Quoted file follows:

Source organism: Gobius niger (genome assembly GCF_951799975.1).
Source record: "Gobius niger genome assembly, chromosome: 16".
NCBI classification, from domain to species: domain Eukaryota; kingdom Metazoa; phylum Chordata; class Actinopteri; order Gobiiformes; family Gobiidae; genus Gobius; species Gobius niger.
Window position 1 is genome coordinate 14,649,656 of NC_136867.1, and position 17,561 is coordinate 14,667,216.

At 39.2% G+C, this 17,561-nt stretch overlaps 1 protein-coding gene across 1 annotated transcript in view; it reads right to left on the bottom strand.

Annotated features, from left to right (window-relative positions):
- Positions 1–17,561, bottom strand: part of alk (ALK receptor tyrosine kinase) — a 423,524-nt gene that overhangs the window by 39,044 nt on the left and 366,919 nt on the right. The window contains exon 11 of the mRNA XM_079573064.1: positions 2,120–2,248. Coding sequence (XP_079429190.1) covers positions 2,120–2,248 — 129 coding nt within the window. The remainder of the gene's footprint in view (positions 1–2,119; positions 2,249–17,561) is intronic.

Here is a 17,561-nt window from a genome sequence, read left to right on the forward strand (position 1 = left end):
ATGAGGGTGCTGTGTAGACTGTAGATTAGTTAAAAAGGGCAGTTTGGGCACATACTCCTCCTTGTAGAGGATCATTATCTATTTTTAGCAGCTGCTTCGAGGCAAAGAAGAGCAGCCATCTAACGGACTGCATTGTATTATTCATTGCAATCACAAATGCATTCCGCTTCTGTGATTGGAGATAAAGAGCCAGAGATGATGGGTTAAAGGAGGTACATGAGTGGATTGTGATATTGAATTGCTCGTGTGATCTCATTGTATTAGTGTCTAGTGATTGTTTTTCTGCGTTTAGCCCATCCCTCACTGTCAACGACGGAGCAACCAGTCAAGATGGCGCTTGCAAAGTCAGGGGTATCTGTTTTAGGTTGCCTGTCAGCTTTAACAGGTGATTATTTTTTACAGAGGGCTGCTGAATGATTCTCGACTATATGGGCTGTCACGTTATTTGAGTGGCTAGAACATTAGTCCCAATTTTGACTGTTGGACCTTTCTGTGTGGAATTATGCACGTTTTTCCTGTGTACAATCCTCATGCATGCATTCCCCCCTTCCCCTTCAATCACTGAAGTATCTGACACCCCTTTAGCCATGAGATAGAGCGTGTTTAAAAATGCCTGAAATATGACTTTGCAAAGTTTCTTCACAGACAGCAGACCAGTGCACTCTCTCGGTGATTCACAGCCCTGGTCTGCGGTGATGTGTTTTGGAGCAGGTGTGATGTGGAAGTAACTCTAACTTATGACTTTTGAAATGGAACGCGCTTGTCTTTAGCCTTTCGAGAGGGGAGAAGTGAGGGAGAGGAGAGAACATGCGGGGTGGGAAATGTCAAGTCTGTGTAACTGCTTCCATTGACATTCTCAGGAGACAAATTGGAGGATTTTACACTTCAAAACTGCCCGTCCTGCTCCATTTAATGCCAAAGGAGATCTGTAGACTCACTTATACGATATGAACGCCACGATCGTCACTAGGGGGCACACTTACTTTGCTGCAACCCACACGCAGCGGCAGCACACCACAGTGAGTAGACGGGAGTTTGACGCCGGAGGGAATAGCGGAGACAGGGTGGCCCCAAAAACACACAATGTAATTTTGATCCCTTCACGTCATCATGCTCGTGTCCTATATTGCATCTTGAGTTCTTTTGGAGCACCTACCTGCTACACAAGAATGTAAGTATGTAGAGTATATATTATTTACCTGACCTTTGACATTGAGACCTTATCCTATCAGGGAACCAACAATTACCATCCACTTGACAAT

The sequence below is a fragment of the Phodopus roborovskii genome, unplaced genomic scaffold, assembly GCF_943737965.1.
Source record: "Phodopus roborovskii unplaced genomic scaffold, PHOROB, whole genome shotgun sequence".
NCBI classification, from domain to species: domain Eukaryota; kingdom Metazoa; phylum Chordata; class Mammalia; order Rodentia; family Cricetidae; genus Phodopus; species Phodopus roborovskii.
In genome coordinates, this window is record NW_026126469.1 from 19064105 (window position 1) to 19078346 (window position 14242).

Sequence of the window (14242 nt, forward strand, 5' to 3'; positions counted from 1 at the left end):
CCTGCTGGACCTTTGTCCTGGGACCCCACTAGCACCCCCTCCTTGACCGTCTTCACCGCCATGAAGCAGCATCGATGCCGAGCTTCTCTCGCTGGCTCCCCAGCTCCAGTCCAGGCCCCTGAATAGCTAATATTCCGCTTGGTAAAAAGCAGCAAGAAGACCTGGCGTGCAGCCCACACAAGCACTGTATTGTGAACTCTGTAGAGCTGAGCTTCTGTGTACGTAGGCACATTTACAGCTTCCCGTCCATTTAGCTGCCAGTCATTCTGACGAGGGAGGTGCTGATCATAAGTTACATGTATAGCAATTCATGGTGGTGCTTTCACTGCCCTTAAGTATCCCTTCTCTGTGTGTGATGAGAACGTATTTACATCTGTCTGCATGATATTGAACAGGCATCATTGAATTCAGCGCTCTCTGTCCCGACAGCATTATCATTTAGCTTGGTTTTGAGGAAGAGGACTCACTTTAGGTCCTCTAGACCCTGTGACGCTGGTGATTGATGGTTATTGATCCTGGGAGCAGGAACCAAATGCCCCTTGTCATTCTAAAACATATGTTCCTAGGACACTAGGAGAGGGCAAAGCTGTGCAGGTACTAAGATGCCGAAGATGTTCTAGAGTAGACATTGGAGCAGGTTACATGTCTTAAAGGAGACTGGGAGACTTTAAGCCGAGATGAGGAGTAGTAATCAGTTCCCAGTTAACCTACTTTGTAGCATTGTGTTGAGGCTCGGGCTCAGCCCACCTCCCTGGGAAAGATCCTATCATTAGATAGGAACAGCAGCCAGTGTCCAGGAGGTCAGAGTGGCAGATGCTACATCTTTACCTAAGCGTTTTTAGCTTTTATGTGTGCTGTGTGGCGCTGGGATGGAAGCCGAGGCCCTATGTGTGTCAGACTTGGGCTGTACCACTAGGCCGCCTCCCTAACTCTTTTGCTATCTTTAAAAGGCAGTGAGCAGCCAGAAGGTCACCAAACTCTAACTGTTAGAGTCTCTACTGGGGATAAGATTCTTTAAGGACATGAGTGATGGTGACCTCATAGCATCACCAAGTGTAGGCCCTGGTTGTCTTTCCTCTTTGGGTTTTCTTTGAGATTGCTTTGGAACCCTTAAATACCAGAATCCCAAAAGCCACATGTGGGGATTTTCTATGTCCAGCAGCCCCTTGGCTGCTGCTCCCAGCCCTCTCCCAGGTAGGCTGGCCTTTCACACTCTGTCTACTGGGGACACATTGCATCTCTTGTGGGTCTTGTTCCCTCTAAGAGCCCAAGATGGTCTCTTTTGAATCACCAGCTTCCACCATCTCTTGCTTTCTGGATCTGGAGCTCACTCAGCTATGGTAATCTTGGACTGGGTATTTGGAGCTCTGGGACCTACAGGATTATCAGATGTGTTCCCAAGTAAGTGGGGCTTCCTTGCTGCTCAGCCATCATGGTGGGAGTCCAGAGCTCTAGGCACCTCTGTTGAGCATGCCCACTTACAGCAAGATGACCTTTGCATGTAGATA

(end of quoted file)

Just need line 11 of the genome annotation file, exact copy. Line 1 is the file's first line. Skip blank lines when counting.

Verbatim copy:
Source record: "Phodopus roborovskii unplaced genomic scaffold, PHOROB, whole genome shotgun sequence".